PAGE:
323 of his career 511 home runs in his home park, the Polo Grounds in
New York. As baseball historian Stew Thornley has pointed out, he
learned to take advantage of his enviornment. In his first four years
in New York, Ott hit 30 home runs at home and 31 on the road. It
makes sense for ball clubs to try and determine which type of player
or playing style best fits their home parks, but this is often
That sounds right and I’m glad it turned out this way. Ott was my
dad’s favorite player when he was a kid and I’ve always liked the guy,
too. Seems like an underrated player, given his numbers. So, I’m glad
he learned to exploit the Polo Grounds and wasn’t just handed 130 home
runs on a platter. Makes everyone feel better all around. I thought
I’d do my part in this feel-good story and demonstrate, using
this great home run data, that Ott really did learn how to exploit his
quirky home park. I expected to find that Ott did a better job than
other Giants left-handed hitters of taking advantage of the short right
field line at the Polo Grounds.
Except for one thing: I didn’t find what I thought I would find.
Dusty Rhodes hit 40 home runs at the Grounds and only 14 on the
road. And that doesn’t include the two he hit in the 1954 World Series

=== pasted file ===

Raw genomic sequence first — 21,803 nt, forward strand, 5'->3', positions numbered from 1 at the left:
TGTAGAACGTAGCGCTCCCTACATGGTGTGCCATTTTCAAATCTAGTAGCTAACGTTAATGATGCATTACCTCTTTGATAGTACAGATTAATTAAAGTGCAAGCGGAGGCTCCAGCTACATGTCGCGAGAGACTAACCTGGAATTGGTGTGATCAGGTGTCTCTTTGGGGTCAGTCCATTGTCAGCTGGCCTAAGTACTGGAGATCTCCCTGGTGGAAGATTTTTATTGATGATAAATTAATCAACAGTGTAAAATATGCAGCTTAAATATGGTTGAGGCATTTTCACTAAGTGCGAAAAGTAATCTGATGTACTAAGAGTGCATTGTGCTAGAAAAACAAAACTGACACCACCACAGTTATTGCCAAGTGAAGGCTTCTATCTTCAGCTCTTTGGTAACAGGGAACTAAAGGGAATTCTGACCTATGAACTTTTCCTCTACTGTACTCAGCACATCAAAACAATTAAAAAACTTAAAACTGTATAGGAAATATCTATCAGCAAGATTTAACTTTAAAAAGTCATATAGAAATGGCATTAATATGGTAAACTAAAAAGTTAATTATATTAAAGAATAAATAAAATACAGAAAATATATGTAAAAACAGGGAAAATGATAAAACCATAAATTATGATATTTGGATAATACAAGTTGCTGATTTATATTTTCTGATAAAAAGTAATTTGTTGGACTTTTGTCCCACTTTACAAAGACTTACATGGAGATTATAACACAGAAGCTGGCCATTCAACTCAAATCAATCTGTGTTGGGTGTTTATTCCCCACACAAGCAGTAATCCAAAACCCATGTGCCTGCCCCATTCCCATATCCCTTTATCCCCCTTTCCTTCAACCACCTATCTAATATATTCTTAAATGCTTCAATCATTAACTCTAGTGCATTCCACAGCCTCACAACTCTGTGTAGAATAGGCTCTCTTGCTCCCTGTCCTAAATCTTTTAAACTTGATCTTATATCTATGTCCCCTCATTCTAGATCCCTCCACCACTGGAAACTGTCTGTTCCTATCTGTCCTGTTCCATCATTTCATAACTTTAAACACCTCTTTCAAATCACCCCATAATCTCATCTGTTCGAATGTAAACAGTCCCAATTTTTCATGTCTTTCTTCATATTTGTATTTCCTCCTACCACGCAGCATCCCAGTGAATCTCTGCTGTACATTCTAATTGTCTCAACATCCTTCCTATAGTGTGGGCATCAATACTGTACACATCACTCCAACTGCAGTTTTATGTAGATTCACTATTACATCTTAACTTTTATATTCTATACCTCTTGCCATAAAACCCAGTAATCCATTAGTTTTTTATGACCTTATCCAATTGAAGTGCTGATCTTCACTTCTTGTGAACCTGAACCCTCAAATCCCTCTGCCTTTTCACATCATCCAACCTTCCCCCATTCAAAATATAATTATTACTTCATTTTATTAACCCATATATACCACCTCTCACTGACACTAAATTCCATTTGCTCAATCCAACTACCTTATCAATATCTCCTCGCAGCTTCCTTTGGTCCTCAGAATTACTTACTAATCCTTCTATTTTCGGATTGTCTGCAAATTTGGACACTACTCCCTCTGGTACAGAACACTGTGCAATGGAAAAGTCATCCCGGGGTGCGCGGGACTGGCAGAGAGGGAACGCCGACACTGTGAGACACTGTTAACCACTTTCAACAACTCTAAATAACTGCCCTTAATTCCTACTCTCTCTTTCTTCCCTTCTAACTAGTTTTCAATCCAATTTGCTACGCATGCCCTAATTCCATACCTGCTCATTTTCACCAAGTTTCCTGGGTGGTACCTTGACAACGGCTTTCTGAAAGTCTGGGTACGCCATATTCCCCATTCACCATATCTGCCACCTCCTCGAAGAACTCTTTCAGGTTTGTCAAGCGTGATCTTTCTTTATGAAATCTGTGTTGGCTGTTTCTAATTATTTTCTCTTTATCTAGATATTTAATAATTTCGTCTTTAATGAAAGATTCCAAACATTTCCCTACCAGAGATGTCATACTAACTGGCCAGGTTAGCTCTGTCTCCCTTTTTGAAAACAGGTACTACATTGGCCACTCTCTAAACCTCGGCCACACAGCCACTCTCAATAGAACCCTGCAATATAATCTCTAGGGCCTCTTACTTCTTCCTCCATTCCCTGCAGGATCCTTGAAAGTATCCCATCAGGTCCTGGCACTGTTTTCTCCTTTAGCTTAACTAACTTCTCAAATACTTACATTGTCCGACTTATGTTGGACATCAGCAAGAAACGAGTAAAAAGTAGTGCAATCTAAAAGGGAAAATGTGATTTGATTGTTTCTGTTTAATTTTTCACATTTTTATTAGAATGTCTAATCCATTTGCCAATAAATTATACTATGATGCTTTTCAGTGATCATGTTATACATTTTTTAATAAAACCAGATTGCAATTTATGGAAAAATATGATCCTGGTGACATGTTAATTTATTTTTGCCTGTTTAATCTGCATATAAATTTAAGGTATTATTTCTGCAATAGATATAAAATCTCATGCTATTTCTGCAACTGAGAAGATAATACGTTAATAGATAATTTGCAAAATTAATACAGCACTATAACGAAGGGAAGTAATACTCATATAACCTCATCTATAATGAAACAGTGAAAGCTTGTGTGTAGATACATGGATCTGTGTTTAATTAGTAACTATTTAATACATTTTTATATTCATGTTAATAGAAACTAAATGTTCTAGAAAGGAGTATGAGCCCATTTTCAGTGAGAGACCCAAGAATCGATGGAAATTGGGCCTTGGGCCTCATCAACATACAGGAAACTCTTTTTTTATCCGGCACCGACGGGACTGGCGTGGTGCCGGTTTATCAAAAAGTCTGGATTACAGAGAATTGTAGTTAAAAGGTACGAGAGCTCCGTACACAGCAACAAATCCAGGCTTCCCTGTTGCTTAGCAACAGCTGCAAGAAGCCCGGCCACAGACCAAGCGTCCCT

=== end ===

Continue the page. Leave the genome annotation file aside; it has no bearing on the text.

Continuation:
(both at home, natch). Let’s see: Whitey Lockman hit 81 at home, 30 on
the road. Marshall Willard, 63 and 23. Johnny Mize also loved the home
cookin’: 95 at home, 62 on the road. And it’s not only the guys who
were around long enough to “learn” how to hit home runs into the right
field porch: Jack Graham, nine home, five away. Danny Gardella, 17 and
seven. Art Nehf, five and one. And my favorite: a player named Lou Chiozza hit nine home runs in
the Polo Grounds and one on the road.
Of course, I’ve cherry-picked these guys to make my point. There were
some left-handed hitters who hit more on the road. Not many, though. Of
the 66 players who hit at least one home run for the Giants from 1920
until 1957, only 12 hit more home runs on the road than at home. The
only player with more than a handful of home runs who had a negative
split was Bill Terry with 76 at home and 78 on the road.
Overall, from 1920 through 1957, Giants left-handed hitters
mashed 1,897 home runs, with 65 percent of them coming in the Polo
Grounds. Actually, Ott hit a slightly lower percentage of his
homers at home. So, from this it doesn’t appear that Ott “learned”
how to exploit the Polo Grounds at all, but rather all Giants lefty
hitters enjoyed this very favorable home run environment.* Even Lou
*The question of whether a player can learn to adapt to his home
park is an interesting one and one that I think needs more
research. It makes sense that a player could change his style of
play to suit extreme parks in some cases, but I don’t think I’ve
ever seen a careful study of it.
But what percentage of home runs do we expect a player to hit at home?
We should expect it to be more than 50 percent, right? I mean, there is a
home field advantage in baseball — on average the home team wins